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CRISPR-Cas9: Not Just Another Scientific Revolution

Poised to transform the world as we know it, a new gene-editing system has bioethicists wringing their hands, physicians champing at the bit, and researchers dueling with demons.

Is it possible to overstate the potential of a new technology that efficiently and cheaply permits deliberate, specific, and multiple genomic modifications to almost anything biological? What if that technology was also capable of altering untold future generations of nearly any given species—including the one responsible for creating it? And what if it could be used, for better or worse, to rapidly exterminate an entire species?

Certain experts have no intention of veiling their enthusiasm—or their unease. Consider, for example, biologist David Baltimore, who recently chaired an international summit dedicated primarily to the technology’s much-disputed ethical implications. “The unthinkable has become conceivable,” he warned his audience in early December. Powerful new gene-editing techniques, he added, have placed us “on the cusp of a new era in human history.”

If so, it might seem somewhat anticlimactic to note that Science magazine dubbed this technology its “Breakthrough of the Year” for 2015, or that its primary developers are widely considered shoo-ins for a Nobel Prize— in addition, that is, to the $3 million Breakthrough Prize in Life Sciences already earned by two such researchers. All of which might sound trifling compared to the billions up for grabs following imminent resolution of a now-vicious patent dispute.

Although no geneediting tool has ever inspired so much drama, the new technology’s promise as a practical remedy for a host of dreadful diseases, including cancer, remains foremost in researchers’ minds. Eager to move beyond in vitro and animal model applica tions to the clinical setting, geneticists across the globe are quickly developing improved molecular components and methods to increase the technology’s accuracy. In case you haven’t heard, a truly profound scientific insurrection is well underway.

Adapting CRISPR-Cas9

“Think about a film strip. You see a particular segment of the film that you want to replace. And if you had a film splicer, you would go in and literally cut it out and piece it back together—maybe with a new clip. Imagine being able to do that in the genetic code, the code of life.”—Biochemist Jennifer Doudna (CBS News 2015)

Genetic manipulation is nothing new, of course. Classic gene therapy, for example, typically employs a vector, often a virus, to somewhat haphazardly deliver a healthy allele somewhere in the patient’s genome, hopefully to perform its desired function wherever it settles. Alternatively, RNA interference selects specific messenger RNA molecules for destruction, thus changing the way one’s DNA is transcribed. Interference occurs, however, only so long as the damaging agent remains within the cell.

Contemporary editing techniques, on the other hand, allow biologists to actually alter DNA—the “code of life,” as Doudna suggests—and to do so with specific target sequences in mind. The three major techniques have much in common. Each involves an enzyme called a “programmable nuclease,” for example, which is guided to a particular nucleotide sequence to cleave it.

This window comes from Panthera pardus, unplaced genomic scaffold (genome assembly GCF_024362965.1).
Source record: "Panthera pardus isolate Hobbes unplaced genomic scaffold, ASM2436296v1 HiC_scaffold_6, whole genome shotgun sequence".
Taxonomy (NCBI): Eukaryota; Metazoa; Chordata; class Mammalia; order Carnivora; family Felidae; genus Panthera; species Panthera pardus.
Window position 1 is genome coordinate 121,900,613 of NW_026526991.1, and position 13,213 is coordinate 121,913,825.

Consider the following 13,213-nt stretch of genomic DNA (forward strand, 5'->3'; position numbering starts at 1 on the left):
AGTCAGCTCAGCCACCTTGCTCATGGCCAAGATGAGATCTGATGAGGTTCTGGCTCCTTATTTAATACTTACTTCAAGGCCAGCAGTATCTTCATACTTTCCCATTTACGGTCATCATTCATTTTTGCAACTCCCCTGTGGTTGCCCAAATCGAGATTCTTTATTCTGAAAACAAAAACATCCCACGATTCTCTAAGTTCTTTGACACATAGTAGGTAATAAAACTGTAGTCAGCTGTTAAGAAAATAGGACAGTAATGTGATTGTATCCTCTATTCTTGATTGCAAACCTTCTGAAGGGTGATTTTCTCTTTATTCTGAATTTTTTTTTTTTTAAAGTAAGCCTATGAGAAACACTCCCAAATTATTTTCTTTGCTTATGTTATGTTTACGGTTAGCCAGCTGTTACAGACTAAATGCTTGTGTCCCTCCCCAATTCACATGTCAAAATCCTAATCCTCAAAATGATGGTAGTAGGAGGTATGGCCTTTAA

Then, in each case, the cell’s machinery quickly repairs the double-stranded break in one of two ways. Non-homologous end joining for gene “knock out” results when reconstruction—usually involving small, random nucleotide deletions or insertions—is performed only by the cell. Here, the gene’s function is typically undermined. By contrast, homology-directed repair for gene “knock in” occurs when the cell copies a researcher’s DNA repair template delivered along with the nuclease. In this case, the cleaved gene can be corrected, or a new gene or genes can be inserted (Corbyn 2015).

But in other ways, the three editing techniques are very distinct. Developed in the late 1990s and first used in human cells in 2005, zinc-finger nucleases (ZFN) attach cutting domains derived from the prokaryote Flavobacterium okeanokoites to proteins called “zinc fingers” that can be customized to recognize certain three-base-pair DNA codes. Devised in 2010, transcription activator-like effector nucleases (TALENs) fuse the same cutting domains to different proteins called TAL effectors. For both ZFN and TALENs, two cutting domains are necessary to cleave double-stranded DNA (Maxmen 2015).

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Creators of the Paranormal: A handful of twentieth-century figures “created” the modern concept of the paranormal and its leading topics, transporting fantasy, myth, or speculation into a kind of believable “reality.” Most proved to be a chimera. CRISPR-Cas9: Not Just Another Scientific Revolution Dissociation and Paranormal Beliefs Scientific Reasoning at the USAF Academy: An Examination into Titanium-Treated Necklaces Stick It In Your Ear! How Not To Do Science A Testament of Belief Masquerading as Science and much more...
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